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House Chairs Demand Emergency Inspector General Investigation Into AG Barr's Efforts to Improperly Influence November Presidential Election

Washington, September 18, 2020

Washington, D.C. – Today, House Judiciary Committee Chairman Jerrold Nadler (D-NY),  Permanent Select Committee on Intelligence Chairman Adam Schiff (D-CA), Oversight and Reform Committee Chairwoman Carolyn B. Maloney (D-NY), and House Administration Committee Chairperson Zoe Lofgren (D-CA) called on the Department of Justice (DOJ) Inspector General to open an emergency investigation into whether Attorney General William Barr, U.S. Attorney John Durham, and other political appointees are in violation of longstanding Department policy and federal law to avoid taking any action – including making public comments on ongoing investigations – that could improperly influence the upcoming presidential election.

“Under longstanding DOJ policy, the Attorney General is expected to refrain from commenting on an ongoing investigation.  Attorney General Barr and U.S. Attorney Durham have made several public comments that could violate this Department policy and related guidelines.  Attorney General Barr has signaled repeatedly that he is likely to allow DOJ to take prosecutorial actions, make public disclosures, and even issue reports before the presidential election in November.  Such actions clearly appear intended to benefit President Trump politically,” the members wrote to DOJ Inspector General Michael Horowitz.    

The members continued, “Few actions would prove more damaging to public confidence in the integrity of the DOJ and our democratic process than the perception that federal prosecutorial power can be used to prejudice a pending investigation or influence an upcoming election.  As such, we believe it is imperative that this matter be immediately investigated, that you inform our Committees of your decision to open an investigation, and that you report the results promptly to our Committees.”

Full text of the letter is available here and below:

September 18, 2020

 

The Honorable Michael E. Horowitz
Inspector General
Department of Justice, Office of the Inspector General
950 Pennsylvania Avenue NW
Washington, DC 20530

Dear Inspector General Horowitz:

We write to ask that you open an emergency investigation into whether U.S. Attorney General William Barr, U.S. Attorney John Durham, and other Department of Justice (“DOJ”) political appointees are following DOJ’s longstanding policy to avoid taking official actions or other steps that could improperly influence the upcoming presidential election.  We also request that you evaluate the authority and scope under which U.S. Attorney Durham is operating, as Attorney General Barr has only provided vague and shifting statements about the purpose and scope of the investigation.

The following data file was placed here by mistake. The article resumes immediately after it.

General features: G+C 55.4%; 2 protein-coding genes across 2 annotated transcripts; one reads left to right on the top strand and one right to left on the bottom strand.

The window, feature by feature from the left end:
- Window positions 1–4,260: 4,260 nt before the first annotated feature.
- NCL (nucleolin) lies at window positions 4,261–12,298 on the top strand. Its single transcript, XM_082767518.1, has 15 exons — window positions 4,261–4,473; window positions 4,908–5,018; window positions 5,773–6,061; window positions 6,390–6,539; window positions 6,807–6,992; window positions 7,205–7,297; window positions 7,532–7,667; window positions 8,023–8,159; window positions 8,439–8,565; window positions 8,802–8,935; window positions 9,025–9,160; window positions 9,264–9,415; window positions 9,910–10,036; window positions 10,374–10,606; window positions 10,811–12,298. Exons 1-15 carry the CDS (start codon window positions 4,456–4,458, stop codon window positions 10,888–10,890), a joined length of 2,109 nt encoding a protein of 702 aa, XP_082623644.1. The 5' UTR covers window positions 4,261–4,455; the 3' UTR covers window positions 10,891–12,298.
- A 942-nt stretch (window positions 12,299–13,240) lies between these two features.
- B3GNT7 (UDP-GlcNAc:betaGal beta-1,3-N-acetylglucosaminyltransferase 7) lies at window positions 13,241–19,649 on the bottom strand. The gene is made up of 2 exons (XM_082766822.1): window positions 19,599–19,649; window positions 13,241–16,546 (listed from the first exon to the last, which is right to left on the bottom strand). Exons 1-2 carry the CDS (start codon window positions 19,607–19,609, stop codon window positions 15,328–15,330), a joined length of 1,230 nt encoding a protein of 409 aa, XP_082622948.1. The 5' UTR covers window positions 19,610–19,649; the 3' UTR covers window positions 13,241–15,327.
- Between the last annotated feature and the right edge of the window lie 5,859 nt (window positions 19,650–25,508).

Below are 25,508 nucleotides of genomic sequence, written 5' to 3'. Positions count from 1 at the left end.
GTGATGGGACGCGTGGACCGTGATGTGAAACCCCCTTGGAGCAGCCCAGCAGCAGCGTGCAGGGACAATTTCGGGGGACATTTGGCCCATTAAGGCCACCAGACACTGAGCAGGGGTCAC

We are concerned by indications that Attorney General Barr might depart from longstanding DOJ principles to take public action related to U.S. Attorney Durham’s investigation that could impact the presidential election.  Under longstanding DOJ policy, the Attorney General is expected to refrain from commenting on an ongoing investigation.  Attorney General Barr and U.S. Attorney Durham have made several public comments that could violate this Department policy and related guidelines.[1]  Attorney General Barr has signaled repeatedly that he is likely to allow DOJ to take prosecutorial actions, make public disclosures, and even issue reports before the presidential election in November.  Such actions clearly appear intended to benefit President Trump politically.  Specifically, Attorney General Barr has indicated that he would consider taking such steps in the Durham investigation—including the issuance of a report or other summary—within 60 days of the upcoming election.  These concerns are even more pressing in light of the resignation of Assistant U.S. Attorney Nora Dannehy, who reportedly resigned due to political pressure from Attorney General Barr on the investigative team to produce a report before the election.[2]  

DOJ’s Justice Manual states that “DOJ generally will not confirm the existence of or otherwise comment about ongoing investigations,” and further provides that “DOJ personnel shall not respond to questions about the existence of an ongoing investigation or comment on its nature or progress before charges are publicly filed.”[3]  The Hatch Act prohibits a federal employee from using “official authority or influence for the purpose of interfering with or affecting the result of an election.”[4]  At DOJ, the law has been understood to prohibit DOJ employees from using their authority “for the purpose of affecting election results.”[5]